February 17th, 2009
|05:07 pm - Burning Man|
He said that you should rule the nation
As you would cook a little fish
(I do not think he meant you batter it)
He said the wise are ruthless and they treat
The people as straw dogs -
Did he mean (as wood would)
Inside a wicker man?
John Rawls of Baltimore
In his Theory of Justice said
Choose, as from behind a veil of ignorance,
Not knowing whether
You are boy or girl
Young or old
Not knowing what
You love, or like, or hate,
Choose what is best for all
From the purity of ignorance
Not knowing whether you are in
The Summer Isles
or trapped inside a burning cage:
Would you still choose this sacrifice?
Still choose to sing?
They said it was impossible
To be free of particularity
Behind such rinsing veil
As behind a white waterfall
Of that river of forgetfulness
That rings the borders of hell.
But I think his ecstatic grasp
Includes the unity of self and selves
Console me that I do not know
(or rather, that I do not understand)
That I am girl or boy
That I am old
That I do not know what I like
Or what I am like
That I am generous only from ignorance
That I may hope one day to forget myself entirely
To become like a small fish in a hot pan
Who sings 'Alas, alack'
Closes her eyes and sinks
|Date:||February 19th, 2009 12:32 pm (UTC)|| |
I have never read a poem about Rawls before this. I like this one. And becuase I'm a geek, I like the sly Edward Woodward reference too.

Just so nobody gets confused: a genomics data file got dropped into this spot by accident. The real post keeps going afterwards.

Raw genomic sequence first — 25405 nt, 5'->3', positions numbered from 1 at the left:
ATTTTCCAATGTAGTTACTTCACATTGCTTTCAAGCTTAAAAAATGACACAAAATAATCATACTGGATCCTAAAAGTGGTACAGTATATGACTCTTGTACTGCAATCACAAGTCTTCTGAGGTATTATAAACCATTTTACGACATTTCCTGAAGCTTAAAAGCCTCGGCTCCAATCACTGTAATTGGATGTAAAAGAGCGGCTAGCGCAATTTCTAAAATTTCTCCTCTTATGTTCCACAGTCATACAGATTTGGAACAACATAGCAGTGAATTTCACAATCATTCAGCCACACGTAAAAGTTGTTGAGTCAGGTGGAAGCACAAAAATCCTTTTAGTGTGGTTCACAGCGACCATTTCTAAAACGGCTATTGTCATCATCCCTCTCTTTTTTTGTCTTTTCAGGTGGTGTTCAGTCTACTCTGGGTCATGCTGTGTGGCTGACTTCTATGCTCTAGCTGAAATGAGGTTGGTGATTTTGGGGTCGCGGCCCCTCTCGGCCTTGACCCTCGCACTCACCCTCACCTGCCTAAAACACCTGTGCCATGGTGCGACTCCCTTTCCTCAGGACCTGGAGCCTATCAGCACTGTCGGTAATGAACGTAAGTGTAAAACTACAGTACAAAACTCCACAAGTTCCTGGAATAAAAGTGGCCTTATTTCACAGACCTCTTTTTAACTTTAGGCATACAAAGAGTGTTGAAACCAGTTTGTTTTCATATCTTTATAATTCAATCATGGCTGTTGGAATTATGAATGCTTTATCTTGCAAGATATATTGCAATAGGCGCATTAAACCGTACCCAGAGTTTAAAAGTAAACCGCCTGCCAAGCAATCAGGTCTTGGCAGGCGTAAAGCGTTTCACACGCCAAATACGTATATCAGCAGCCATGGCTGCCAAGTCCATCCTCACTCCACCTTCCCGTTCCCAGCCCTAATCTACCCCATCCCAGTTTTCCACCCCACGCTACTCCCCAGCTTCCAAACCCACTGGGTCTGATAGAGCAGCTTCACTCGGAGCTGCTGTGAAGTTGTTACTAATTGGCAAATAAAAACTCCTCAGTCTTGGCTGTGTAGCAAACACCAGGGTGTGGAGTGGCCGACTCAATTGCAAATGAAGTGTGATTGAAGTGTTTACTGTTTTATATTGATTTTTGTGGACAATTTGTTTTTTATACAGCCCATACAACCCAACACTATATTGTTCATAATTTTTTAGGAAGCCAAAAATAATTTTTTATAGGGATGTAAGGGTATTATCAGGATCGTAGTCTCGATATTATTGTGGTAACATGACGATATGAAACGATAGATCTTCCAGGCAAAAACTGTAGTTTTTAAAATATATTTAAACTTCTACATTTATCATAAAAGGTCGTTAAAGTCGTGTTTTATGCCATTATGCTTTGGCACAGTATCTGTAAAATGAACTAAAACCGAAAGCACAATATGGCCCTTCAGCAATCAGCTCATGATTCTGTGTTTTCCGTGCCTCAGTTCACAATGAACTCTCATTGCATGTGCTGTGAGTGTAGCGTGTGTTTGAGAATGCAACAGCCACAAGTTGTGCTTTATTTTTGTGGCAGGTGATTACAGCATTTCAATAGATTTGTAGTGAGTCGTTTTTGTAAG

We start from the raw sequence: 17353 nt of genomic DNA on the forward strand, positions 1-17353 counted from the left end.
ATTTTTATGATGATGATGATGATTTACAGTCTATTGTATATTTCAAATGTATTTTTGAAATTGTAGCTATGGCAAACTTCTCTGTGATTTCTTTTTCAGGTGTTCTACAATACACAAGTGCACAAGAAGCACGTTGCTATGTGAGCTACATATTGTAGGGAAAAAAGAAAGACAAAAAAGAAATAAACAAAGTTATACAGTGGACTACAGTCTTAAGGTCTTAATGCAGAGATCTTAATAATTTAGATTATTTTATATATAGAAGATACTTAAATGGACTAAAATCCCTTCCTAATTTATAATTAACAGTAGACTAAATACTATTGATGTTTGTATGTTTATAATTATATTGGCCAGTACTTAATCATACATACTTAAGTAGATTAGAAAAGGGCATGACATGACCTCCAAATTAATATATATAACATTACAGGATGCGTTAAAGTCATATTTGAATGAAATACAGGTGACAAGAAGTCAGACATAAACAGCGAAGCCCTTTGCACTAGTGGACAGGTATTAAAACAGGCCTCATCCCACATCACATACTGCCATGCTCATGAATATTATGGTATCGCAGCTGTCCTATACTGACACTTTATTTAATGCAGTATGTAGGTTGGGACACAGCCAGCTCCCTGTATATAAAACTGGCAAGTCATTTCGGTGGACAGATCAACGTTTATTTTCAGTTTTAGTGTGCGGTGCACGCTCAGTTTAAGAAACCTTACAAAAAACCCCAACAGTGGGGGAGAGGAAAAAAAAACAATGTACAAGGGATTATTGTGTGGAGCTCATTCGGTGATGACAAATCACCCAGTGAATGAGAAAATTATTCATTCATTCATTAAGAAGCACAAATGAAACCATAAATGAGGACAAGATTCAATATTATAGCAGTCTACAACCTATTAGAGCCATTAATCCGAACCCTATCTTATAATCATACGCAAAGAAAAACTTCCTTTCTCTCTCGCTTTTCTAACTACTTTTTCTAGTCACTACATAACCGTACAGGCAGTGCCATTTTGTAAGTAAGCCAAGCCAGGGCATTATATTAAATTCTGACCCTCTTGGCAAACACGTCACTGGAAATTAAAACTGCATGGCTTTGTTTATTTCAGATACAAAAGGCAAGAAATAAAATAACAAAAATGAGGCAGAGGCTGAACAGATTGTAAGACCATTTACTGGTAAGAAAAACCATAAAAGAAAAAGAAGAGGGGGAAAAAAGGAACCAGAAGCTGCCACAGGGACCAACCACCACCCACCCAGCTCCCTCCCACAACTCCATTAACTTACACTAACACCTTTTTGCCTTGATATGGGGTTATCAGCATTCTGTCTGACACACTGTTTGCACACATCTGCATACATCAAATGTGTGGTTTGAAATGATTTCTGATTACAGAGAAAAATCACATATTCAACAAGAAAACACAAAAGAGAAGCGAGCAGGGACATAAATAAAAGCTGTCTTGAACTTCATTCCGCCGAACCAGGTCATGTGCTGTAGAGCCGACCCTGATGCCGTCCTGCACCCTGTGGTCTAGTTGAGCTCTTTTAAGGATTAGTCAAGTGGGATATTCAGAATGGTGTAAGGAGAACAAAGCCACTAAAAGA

I think that some of the criticism of Rawls is wrong-headed - because he is recommending 'try to put yourselves in other people's shoes' (or you might even say, love your neighbour) while his critics are saying 'such a stance is logically impossible'. And I think it may be logically impossible to try to be fair to everyone, to care for everyone equally, but it's a good ideal to aspire to.
|Date:||February 20th, 2009 10:22 am (UTC)|| |
Yes, exactly. What I liked about Rawls was the idea that being fair is an act of imagination. I think it usually is, in practice, at an individual level; I suspect that even if it's logically impossible to make the veil of ignorance idea work in pure form at a societal level, undertaking the thought experiment of othering yourself still an approach that'll get you a long way in practical terms.
|Date:||February 19th, 2009 12:36 pm (UTC)|| |
I think this is extremely good and I want to think about it more. It reminds me of The Ones Who Walk Away From Omelas. (And I like the pun in line 6).
Thanks. I was also thinking of this poem
by Walter De La Mare (that's a youtube animation of the poem).
|Date:||February 20th, 2009 10:12 am (UTC)|| |
I went to a professional development policyfest thingy once which was sort of designed to zoom people through an old fashioned arts education in five days whilst making them think about social policy issues; we had to read both Rawls and that Le Guin story. It was certainly the best professional development thingy I've ever been to, though it was a bit weird to find myself having the discussions around a number of readings I'd had in third-year tutes all over again in a work context. And definitely the most frustrating bit was that no one, inluding the session leaders, had read anything else of Le Guin, so I couldn't have most of what seemed to me the obviously interesting discussions about how else she deals with the the central question of that story, in The Dispossessed for example, and how that might tie in with other philosphical traditions.
That sounds completely fascinating. I wish we had seminars like that. Come to think of it, I just said to happytune, who is sitting next to me this minute - 'we could have one'.